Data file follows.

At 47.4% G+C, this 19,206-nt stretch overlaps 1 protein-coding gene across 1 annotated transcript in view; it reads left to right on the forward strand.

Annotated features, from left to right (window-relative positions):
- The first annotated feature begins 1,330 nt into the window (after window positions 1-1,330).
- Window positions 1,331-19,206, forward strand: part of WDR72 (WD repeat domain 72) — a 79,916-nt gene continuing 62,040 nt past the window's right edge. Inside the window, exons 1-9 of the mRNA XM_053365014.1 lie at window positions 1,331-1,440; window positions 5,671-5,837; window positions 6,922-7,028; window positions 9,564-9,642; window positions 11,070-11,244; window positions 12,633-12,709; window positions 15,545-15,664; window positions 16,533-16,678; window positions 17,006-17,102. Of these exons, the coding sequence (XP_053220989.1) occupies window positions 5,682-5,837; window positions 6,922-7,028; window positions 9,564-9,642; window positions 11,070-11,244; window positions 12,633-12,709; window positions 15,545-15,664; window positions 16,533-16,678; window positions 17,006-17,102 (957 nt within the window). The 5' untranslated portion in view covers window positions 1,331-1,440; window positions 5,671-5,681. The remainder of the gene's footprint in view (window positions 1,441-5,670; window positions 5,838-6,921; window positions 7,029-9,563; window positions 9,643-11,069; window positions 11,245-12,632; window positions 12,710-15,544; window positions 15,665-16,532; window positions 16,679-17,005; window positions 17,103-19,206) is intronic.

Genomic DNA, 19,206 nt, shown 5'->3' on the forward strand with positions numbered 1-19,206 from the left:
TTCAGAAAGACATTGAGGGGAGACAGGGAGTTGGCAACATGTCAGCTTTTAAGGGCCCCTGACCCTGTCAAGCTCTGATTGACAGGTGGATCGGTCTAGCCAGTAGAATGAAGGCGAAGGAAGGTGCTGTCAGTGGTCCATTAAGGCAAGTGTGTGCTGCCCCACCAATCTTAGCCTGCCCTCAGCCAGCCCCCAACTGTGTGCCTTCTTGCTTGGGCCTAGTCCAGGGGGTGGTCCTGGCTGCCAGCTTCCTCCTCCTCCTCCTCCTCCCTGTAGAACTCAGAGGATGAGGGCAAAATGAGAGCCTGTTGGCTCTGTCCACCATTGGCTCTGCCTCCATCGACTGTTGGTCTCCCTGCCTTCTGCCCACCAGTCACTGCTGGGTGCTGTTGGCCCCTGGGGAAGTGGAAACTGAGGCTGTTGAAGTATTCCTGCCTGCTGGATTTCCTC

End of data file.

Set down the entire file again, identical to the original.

At 47.4% G+C, this 19,206-nt stretch overlaps 1 protein-coding gene across 1 annotated transcript in view; it reads left to right on the forward strand.

Annotated features, from left to right (window-relative positions):
- The first annotated feature begins 1,330 nt into the window (after window positions 1-1,330).
- Window positions 1,331-19,206, forward strand: part of WDR72 (WD repeat domain 72) — a 79,916-nt gene continuing 62,040 nt past the window's right edge. Inside the window, exons 1-9 of the mRNA XM_053365014.1 lie at window positions 1,331-1,440; window positions 5,671-5,837; window positions 6,922-7,028; window positions 9,564-9,642; window positions 11,070-11,244; window positions 12,633-12,709; window positions 15,545-15,664; window positions 16,533-16,678; window positions 17,006-17,102. Of these exons, the coding sequence (XP_053220989.1) occupies window positions 5,682-5,837; window positions 6,922-7,028; window positions 9,564-9,642; window positions 11,070-11,244; window positions 12,633-12,709; window positions 15,545-15,664; window positions 16,533-16,678; window positions 17,006-17,102 (957 nt within the window). The 5' untranslated portion in view covers window positions 1,331-1,440; window positions 5,671-5,681. The remainder of the gene's footprint in view (window positions 1,441-5,670; window positions 5,838-6,921; window positions 7,029-9,563; window positions 9,643-11,069; window positions 11,245-12,632; window positions 12,710-15,544; window positions 15,665-16,532; window positions 16,679-17,005; window positions 17,103-19,206) is intronic.

Genomic DNA, 19,206 nt, shown 5'->3' on the forward strand with positions numbered 1-19,206 from the left:
TTCAGAAAGACATTGAGGGGAGACAGGGAGTTGGCAACATGTCAGCTTTTAAGGGCCCCTGACCCTGTCAAGCTCTGATTGACAGGTGGATCGGTCTAGCCAGTAGAATGAAGGCGAAGGAAGGTGCTGTCAGTGGTCCATTAAGGCAAGTGTGTGCTGCCCCACCAATCTTAGCCTGCCCTCAGCCAGCCCCCAACTGTGTGCCTTCTTGCTTGGGCCTAGTCCAGGGGGTGGTCCTGGCTGCCAGCTTCCTCCTCCTCCTCCTCCTCCCTGTAGAACTCAGAGGATGAGGGCAAAATGAGAGCCTGTTGGCTCTGTCCACCATTGGCTCTGCCTCCATCGACTGTTGGTCTCCCTGCCTTCTGCCCACCAGTCACTGCTGGGTGCTGTTGGCCCCTGGGGAAGTGGAAACTGAGGCTGTTGAAGTATTCCTGCCTGCTGGATTTCCTC